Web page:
One Bridge to Rule Them All



By: Lasse Jespersen

When you are building anything that requires a micro linear actuator to go BOTH ways, such as raising or lowering a table, or pushing or pulling a deadbolt in order to lock a door, you can use the mechanical relay. It works well enough for simple applications. Over time, however, their internal switching mechanism – a copper element – will oxidize. It may then no longer carry a current well, which will result in heat generation inside the relay, or it will simply fail to power your circuit. When this happens, you will either need to take it apart for cleaning or else replace it. Very annoying if you have some embedded device that must Just Work(TM).

There are other issues with a relay, the most important being the switching time. It takes a LONG time to switch compared to a transistor-based H-bridge. The H-bridge switches at the exact moment it receives the command to do so. It contains no moving parts and provides two pathways for the flowing current to run through. These paths are mutually exclusive, which means that only one path can be ON at any given time. This is handled well by an Arduino Nano, which is plenty for driving several H-bridges in tandem. By a rough estimate, it should be possible to switch polarity on this H-bridge a couple of million times per second… But don’t do that.

How to Build an H-Bridge

When you make it yourself, far below the specifications for the transistors, you will have a polarity switcher that will last you a lifetime. Literally -it will never fail when you use parts that can tolerate loads higher than are required… Morai Motion micro-linear actuators use 2.76W at a full 20N load. An H-bridge for high-current applications – like this one – is NOT cheap if you buy it prebuilt. 

2.76W under 20N load is very far below the limits for the H-bridge I recommend for driving them.

You will need these parts to construct it:

  • 1 x Arduino Nano V3
  • 2 x 4K7 resistors
  • 6 x 1K resistors
  • 2 x TIP120 NPN transistors
  • 2 x IRF630 N-channel MOSFETs
  • 2 x IRF9630 P-channel MOSTFETs
  • 1 x 10uF capacitor, capable of 12V or more.
  • 1 x 12V/>=1A power supply


Build your own solid H-Bridge that will last for years[/vc_cta][vc_column_text]You will need a breadboard with an assortment of jumper wires, some perfboard, a ~10W soldering iron, and solder. If your soldering iron gets too hot, it will rapidly destroy some sensitive components, like your Arduino – the rule of thumb is to heat a pin for a few seconds, apply solder, leave the iron touching the joint for a few more seconds and then remove it.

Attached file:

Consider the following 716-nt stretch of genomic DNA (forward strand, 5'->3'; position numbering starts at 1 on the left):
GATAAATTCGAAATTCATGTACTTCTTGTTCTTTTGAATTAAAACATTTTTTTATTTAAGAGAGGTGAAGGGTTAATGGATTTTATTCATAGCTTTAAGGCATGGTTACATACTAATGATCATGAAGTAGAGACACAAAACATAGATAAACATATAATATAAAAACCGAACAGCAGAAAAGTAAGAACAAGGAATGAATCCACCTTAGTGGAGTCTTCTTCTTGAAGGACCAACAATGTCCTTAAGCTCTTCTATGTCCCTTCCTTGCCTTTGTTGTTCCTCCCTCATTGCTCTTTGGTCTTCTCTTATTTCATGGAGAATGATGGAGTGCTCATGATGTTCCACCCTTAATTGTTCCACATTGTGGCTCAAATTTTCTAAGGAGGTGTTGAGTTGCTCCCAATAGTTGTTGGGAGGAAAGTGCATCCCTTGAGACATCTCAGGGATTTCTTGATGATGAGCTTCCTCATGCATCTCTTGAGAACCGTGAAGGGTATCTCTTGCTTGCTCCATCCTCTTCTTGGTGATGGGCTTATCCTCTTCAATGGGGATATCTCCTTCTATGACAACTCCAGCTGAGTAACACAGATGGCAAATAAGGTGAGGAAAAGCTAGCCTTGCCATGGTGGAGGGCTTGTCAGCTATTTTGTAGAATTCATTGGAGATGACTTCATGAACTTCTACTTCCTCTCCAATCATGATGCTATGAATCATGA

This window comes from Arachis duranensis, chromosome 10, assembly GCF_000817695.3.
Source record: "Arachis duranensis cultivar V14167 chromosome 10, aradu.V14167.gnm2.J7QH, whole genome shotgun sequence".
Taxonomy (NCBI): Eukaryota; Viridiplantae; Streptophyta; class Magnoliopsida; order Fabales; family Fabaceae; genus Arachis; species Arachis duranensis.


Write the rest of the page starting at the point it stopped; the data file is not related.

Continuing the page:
You should use a decent breadboard for this, and when you are happy with your H-bridge, it is easy to move it onto perfboard and solder it together.

To save you time, here is an overview of the TIP120 NPN transistor, IRF9630 P MOSFET, and IRF630 N MOSFET, in voltage and amperage throughput:

TIP120 => 60V, 5A

IRF9630 => 200V, 6.5A

IRF630 => 200V, 9A

The ‘absolute maximum’ watts in the datasheets are for heavily heatsinked transistors. ~75W heat dissipation is impossible without a large heatsink. At 2.76W, however, we are quite safe.

Two actuators at 5.52W, or four at 11.04W would be quite alright as well, but then we will probably have to attach copper heatsinks to the flanges of the transistors.

How to Build an H-BridgeWiring it Together

Wire the positive wire of your power supply to the ‘+’ part of the power rail, and the negative (it is usually black) to ‘-‘. Be sure to keep the circuit unpowered for now – never wire a live circuit. Attach a jumper wire from ‘+’ to ‘VIN’ on the Arduino, and a wire from ‘-‘ to GND. Carefully follow the wiring in the schematic, and when you are done, double-check the wiring. I did not turn a single transistor into magic smoke when I powered the circuit – not because of high intelligence (hah!) but because I always double-check. The capacitor in the upper right of the schematic is necessary only if your microcontroller resets when switching polarity. It was not necessary for the circuit on my breadboard. You can use 10 to 100uF, but the higher the value, the slower it will discharge. 10uF is adequate. Refer to the schematic above for wiring the rest.


When the Arduino Nano is powered, and you feed 12 volts into the H-bridge, you will see that the onboard LED will blink at intervals. When it is on, your actuator will protract its shaft, and when it is off it will retract it. You can read more about Arduino port registers and bitmath at the ‘Relevant Arduino Links’ at the bottom of this article.

Note: In the circuit on the breadboard I am not using a Morai micro-linear actuator. It is a generic actuator, which uses a whopping 18W – It is NOT the one you can get here at MicroMechTronic – which is much sleeker.. and so very _micro_.

If you decide to experiment, and go above the expected 2.76W on this H-bridge, pay attention to the temperature on the flanges on each transistor. If you burn your finger when touching it, you should attach a heatsink. Copper is much better than aluminum for this. Yes, you can wire several micro linear actuators in parallel if you wish.




Useful Links

Relevant Arduino specific links:


TIP120 NPN Transistor

IRF9630 P-channel Power MOSFET

IRF630 N-channel Power MOSFET

 Build your own solid H-Bridge that will last for years

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